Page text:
Please see "Chapter Six: Daily Life" by Ven. Yuttadhammo. That should answer your question.

  • Ven. Ajahn Chah is right. We meditate every mind moment. However, the last quote doesn't mean like that because in Visuddhimagga KhandhaNiddesa PaññāCatuka described like 'VipassanāÑāṇa, included Knowledge of Misery (adinava-ñana), is wholesome only' and 'Wholesome has no mental pain (which coming with worry, fear, too much stress, sad, angry, envy, scary, hatred, stinginess)'. We are feeling happy and happier while meditate all meditation. If we feel stress in Vipassanā, we will meditate Samatha for relaxing and keeping wholesome mind.
    – Bonn
    Commented Aug 2, 2020 at 0:12
  • The idea of dark nights of the soul does find mention in many Christian mystics' works and if it actually points towards an impending dawn, I'd be more than happy to bear the present agony. Regarding Ajahn Chah, I've read many of his works, including 'A Still Forest Pool' . I definitely have to learn the art he is hinting at. Commented Aug 2, 2020 at 3:40
  • 1
    @Bonn I have removed that quote on adinava-ñana as I do not know enough about it. Thank you for the information.
    – ruben2020
    Commented Aug 2, 2020 at 4:11
  • Channa and many Bhikkhus in Tipitaka suisided themselves because of this, so in 3rd Pātimokkha, the Buddha taught Ānāpānassati instead and in many Suttas the Buddha taught Ānāpānassati before Vipassanā, such as DN22, to let the practitioner meditates Samatha and Vipassanā together switching. The real Ādīnava comes with happiness.
    – Bonn
    Commented Aug 2, 2020 at 5:17
  • 1
    I have gone through this advice by Ven. Yuttadhammo. Thanks for going to great lengths to help out. I am obliged dear friend. Commented Aug 2, 2020 at 16:33

I am in your state. I am sick as well. I want to be a monk but I can't.

The difference is I don't feel bad because I can see my effort when looking back to check what I did.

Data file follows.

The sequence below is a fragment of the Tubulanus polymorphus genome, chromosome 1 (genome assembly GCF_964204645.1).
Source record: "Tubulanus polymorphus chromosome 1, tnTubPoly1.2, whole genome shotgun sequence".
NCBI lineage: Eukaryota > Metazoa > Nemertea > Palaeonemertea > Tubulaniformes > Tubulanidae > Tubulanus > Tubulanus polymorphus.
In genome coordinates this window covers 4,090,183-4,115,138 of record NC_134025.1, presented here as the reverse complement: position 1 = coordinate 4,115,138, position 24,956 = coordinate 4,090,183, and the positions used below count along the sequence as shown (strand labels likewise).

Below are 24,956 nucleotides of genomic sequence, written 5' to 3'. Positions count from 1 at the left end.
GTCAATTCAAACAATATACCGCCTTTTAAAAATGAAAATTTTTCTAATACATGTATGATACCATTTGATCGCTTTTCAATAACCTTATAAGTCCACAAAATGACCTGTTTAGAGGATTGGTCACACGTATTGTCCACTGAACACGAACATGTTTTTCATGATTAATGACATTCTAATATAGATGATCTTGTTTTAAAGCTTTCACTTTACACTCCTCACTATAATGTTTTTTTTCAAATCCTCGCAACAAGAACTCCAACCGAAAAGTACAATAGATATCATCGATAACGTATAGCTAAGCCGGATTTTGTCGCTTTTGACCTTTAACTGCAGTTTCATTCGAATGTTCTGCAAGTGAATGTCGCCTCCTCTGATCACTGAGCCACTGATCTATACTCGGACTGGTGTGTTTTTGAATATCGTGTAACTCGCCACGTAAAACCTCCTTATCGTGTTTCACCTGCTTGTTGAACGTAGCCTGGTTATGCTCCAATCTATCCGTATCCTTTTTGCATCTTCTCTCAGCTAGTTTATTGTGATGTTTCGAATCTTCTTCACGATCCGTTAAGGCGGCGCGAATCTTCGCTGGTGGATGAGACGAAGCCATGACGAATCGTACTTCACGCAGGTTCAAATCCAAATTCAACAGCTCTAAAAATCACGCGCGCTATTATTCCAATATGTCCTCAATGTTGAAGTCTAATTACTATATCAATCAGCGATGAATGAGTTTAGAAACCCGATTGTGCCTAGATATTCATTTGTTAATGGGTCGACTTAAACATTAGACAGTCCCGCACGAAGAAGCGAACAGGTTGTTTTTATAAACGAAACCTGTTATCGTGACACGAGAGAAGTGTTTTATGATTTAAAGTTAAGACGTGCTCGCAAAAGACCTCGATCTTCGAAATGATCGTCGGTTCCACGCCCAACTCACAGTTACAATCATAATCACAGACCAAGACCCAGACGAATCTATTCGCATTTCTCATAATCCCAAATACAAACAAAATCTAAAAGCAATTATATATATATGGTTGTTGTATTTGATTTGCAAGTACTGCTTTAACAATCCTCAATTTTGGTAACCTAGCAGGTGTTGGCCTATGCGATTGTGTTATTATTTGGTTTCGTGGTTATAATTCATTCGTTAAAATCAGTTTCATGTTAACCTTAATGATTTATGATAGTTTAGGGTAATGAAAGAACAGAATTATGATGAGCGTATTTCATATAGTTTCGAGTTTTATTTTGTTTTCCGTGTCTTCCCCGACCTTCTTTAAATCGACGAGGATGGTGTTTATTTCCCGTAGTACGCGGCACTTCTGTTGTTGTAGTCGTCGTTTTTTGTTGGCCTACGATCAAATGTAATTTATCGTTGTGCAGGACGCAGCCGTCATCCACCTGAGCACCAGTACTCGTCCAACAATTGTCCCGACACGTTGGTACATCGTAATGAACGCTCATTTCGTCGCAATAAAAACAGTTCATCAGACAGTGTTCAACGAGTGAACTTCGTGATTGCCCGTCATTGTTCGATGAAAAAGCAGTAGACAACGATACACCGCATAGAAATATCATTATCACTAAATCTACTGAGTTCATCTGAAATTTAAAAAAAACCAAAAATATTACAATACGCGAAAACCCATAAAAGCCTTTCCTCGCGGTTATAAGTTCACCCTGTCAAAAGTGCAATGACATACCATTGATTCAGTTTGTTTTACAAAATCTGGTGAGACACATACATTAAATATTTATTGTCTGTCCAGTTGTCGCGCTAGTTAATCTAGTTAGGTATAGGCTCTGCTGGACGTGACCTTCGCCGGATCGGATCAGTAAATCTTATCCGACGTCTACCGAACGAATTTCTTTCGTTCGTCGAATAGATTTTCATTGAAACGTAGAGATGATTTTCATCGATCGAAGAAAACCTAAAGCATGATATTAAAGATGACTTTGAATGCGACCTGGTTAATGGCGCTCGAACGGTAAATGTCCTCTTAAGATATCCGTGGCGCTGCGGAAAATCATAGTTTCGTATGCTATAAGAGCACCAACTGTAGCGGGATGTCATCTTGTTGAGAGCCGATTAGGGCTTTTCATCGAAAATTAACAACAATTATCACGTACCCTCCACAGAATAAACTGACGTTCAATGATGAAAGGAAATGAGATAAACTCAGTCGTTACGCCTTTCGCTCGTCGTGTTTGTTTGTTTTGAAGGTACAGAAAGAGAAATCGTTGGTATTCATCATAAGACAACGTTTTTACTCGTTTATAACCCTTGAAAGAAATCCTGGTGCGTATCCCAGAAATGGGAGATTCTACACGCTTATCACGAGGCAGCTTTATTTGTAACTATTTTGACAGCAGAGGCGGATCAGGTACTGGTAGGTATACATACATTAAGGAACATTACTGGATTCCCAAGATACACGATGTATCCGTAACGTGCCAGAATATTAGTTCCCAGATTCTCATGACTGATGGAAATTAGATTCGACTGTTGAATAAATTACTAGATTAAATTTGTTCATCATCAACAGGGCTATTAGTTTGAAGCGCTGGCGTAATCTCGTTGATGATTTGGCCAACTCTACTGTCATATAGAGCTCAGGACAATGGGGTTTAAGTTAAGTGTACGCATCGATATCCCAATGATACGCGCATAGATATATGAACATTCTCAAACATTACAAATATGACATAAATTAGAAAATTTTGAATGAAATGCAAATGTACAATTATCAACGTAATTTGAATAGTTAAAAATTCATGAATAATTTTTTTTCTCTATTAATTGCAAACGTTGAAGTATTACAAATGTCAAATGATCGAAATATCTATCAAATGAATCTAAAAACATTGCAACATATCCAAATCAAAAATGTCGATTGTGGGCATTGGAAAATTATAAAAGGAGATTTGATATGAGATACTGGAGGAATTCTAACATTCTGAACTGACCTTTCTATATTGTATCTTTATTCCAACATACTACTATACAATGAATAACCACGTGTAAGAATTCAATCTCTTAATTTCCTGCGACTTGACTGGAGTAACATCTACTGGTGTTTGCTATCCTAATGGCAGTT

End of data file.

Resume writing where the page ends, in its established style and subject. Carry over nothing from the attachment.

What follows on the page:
I can say I never sit as much as you, and I can say if I can practice as much as you doing, I am going to be very happy and proud of it surely.☺

I understand the chance to meet Dhamma is extremely difficult, every practitioner doesn't want to miss this chance. However, you are trying and you still not giving up, so don't count your chickens before they hatch. 😉

Samatha is for happiness, Vipassana is for serious considering. Both are helping each other, but Worry is for lost.

Relax. ❤♡♥

  • Thanks @Bonn for the encouragement. Love and Metta. Commented Aug 3, 2020 at 8:37

While sitting meditation is good, it shouldn't be your sole activity of cultivation. Obviously a sick and frail body won't get one very far. You'd need a strong healthy body to take on the task too. So don't forget your daily physical exercise regime. The best ones are outdoor cardios like jogging, biking, hiking, etc. Also try to incorporate some walking meditation to your training, not just sitting meditation. Remember, if you don't take care of your physical body, you'd basically open up the door for Sloth-and-torpor/thīna-middha and Restlessness-and-worry/uddhacca-kukkucca, 2 of the Five Hindrances to invade and hinder your progress.

  • I think, though I have a healthy body, some rigorous exercise daily would be helpful. Thanks friend. Commented Aug 1, 2020 at 18:20